We recognize a historic moment that happened over the weekend with President Trump engaging with the North Korean leader at the DMZ in an effort to create stability and peace for the region and the world. We applaud the strategic move from the G20 to address the nuclear threat on the Korean Peninsula, with the noncompliance by Russia to the INF treaty and the escalation with Iran in the Persian Gulf. There is now more stability in the Korean region with the unexpected overture by the United States led by President Trump that better enables U.S. limited resources. This aggressive and innovative engagement to pursue peace and denuclearization of North Korea would have not otherwise been possible if not for U.S. and allied missile defense capabilities today that render the North Korean nuclear ballistic missile threat to the United States ineffective.
There has been a history of North Korean testing of ballistic missiles over the July 4th weekend and a history of North Korea grabbing international attention by testing when other significant world events are focused elsewhere. North Korea continues to produce and develop its ballistic missile capabilities and have tested recently. Here is North Korea’s recent test record. Negating these tendencies by preemptive dialogue at the Presidential level is a win win for all and a step closer to denuclearization of the Korean Peninsula.
The United States has deployed in limited capacity 44 GBIs to defend against North Korea, due to the stop work order of the RKV that are tips for the 20 additional GBIs that were scheduled to go in as early as 2025. Those 20 new promised GBIs are on permanent hold until a more effective solution is introduced. Having Presidential dialogue with the North Korean leader in the DMZ this past weekend helps to mitigate the risk of potential overmatch by North Korea to when the additional 20 get put in place.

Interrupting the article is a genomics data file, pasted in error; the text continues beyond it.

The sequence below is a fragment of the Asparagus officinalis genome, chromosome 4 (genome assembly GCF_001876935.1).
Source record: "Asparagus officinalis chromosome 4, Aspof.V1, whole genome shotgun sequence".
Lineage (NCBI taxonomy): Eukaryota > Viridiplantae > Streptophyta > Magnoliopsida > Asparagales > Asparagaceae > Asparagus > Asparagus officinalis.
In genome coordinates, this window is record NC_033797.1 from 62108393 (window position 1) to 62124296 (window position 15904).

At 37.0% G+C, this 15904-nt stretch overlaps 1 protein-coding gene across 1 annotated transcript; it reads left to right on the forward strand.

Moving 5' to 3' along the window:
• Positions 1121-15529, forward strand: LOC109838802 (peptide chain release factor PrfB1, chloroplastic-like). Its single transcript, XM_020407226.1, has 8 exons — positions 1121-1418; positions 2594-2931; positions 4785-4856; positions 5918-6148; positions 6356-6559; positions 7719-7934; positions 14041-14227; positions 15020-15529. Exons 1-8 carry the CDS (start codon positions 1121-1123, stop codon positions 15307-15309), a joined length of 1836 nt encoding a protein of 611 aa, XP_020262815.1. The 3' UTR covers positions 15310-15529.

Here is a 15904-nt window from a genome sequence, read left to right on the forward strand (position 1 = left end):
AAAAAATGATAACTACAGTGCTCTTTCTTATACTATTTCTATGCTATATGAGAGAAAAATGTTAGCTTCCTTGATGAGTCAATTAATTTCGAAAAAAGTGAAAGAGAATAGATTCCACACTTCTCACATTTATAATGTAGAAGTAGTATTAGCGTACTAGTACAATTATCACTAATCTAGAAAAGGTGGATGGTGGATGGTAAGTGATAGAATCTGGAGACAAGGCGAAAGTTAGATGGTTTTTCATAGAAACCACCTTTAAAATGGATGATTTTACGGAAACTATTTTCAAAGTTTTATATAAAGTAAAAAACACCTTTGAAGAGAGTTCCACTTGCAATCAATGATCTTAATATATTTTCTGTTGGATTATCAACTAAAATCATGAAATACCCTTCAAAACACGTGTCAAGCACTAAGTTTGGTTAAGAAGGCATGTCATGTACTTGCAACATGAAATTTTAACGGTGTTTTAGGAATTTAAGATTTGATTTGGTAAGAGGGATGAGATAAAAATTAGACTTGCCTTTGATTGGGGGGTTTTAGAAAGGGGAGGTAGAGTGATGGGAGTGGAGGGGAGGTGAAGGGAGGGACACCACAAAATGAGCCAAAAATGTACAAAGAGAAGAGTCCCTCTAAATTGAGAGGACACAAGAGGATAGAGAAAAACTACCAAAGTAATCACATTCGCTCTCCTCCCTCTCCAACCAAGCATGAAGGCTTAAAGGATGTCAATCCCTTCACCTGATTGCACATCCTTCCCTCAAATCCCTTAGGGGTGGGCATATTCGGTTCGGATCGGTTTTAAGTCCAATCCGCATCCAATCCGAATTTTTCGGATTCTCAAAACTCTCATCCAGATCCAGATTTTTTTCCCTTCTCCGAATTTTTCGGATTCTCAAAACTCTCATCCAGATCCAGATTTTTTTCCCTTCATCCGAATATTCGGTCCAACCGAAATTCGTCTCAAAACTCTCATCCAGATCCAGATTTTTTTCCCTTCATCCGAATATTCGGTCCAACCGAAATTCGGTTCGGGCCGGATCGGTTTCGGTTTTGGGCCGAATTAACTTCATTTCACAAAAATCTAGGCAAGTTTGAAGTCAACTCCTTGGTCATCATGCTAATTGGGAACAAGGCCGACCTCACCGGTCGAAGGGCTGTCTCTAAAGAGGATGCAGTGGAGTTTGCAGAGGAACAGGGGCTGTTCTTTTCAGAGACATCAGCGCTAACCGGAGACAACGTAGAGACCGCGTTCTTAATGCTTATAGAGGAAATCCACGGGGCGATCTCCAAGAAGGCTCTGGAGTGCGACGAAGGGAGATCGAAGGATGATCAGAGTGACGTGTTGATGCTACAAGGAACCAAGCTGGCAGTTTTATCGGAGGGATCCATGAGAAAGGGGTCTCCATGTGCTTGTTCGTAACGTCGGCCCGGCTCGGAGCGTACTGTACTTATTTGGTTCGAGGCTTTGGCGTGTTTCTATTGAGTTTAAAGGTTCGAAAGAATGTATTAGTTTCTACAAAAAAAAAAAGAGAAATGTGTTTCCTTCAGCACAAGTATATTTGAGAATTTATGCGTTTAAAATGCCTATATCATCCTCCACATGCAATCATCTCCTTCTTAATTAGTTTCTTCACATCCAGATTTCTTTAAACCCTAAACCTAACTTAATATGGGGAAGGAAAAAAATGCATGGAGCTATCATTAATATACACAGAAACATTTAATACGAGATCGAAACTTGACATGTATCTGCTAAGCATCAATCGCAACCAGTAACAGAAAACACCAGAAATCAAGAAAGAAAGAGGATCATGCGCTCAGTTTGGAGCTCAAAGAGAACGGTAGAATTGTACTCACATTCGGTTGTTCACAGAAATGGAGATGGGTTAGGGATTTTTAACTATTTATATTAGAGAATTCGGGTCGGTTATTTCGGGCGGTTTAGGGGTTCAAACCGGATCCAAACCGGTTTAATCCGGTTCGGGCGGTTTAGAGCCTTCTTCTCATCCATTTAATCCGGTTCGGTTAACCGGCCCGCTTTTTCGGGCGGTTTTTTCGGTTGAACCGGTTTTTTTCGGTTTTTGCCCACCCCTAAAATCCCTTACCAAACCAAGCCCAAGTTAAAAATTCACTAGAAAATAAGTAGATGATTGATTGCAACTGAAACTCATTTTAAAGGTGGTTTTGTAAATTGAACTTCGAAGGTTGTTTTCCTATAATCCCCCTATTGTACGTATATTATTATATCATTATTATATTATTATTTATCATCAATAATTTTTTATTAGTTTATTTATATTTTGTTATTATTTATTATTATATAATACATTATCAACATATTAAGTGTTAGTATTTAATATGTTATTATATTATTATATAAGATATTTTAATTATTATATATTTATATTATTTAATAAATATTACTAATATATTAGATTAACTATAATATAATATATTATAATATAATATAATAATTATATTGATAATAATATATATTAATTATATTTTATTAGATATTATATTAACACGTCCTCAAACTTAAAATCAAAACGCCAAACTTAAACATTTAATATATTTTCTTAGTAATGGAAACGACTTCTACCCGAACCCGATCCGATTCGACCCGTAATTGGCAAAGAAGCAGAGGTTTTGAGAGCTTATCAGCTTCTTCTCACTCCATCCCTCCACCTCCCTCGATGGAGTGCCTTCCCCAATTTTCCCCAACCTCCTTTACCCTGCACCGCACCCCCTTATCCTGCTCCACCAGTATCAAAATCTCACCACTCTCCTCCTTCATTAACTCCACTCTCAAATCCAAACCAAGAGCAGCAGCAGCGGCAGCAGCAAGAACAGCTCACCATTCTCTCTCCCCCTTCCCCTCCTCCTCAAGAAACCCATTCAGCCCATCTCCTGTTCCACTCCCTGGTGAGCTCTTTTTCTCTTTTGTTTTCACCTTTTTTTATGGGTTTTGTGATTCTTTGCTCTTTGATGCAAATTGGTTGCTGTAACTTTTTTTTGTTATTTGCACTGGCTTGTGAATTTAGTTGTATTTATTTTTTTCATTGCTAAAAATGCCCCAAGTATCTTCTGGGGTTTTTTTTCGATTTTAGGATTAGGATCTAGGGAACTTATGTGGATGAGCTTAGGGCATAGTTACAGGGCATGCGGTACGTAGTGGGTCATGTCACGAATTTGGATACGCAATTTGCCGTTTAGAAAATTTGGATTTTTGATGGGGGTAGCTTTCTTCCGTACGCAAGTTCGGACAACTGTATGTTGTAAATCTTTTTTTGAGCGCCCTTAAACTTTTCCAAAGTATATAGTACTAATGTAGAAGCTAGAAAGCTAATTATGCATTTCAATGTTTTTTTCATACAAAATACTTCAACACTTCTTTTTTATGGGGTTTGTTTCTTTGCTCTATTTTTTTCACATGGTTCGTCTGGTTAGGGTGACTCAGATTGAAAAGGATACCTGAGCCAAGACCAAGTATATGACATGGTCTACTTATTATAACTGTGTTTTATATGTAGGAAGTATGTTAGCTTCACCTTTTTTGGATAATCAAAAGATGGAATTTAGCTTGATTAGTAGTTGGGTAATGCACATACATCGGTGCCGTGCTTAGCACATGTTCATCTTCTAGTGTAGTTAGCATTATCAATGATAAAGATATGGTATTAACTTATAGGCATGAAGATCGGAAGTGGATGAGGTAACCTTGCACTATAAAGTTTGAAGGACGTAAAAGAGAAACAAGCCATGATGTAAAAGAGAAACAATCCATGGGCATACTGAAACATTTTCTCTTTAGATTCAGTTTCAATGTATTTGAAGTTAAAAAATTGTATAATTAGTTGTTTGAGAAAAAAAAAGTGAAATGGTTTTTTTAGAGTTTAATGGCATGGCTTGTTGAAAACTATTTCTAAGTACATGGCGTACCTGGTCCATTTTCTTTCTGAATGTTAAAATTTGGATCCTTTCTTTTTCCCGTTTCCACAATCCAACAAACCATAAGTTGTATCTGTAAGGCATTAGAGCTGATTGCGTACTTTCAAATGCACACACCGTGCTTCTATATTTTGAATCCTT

In addition, U.S. attention and resources will be focused on the tensions that are escalating in Eurasia requiring military posturing and leadership from allied coalitions across the world in addressing the withdraw to the INF. The noncompliance by Russia to the treaty and the United States’ final withdraw on August 2nd will cause an offensive build up of long-distance fires that in turn requires the need for a growth in defensive capabilities to stabilize the region and elsewhere. Keeping the North Korea threat in check and reducing the tensions there enables focus on the withdrawal process of the INF treaty.
“From the United States’ perspective, I can tell you that, while we have remained in compliance with the treaty, we have begun research and development on what would be INF range missiles, conventional missiles — not nuclear, conventional missiles to help us deal with any threats. And obviously, we need to build our missile defenses to deal with any type of Russian cruise missile threat which would come against alliance partners.”
– Acting Secretary of Defense Mark Espers – June 27th, 2019
Decisive leadership to ensure peace and stability takes courage.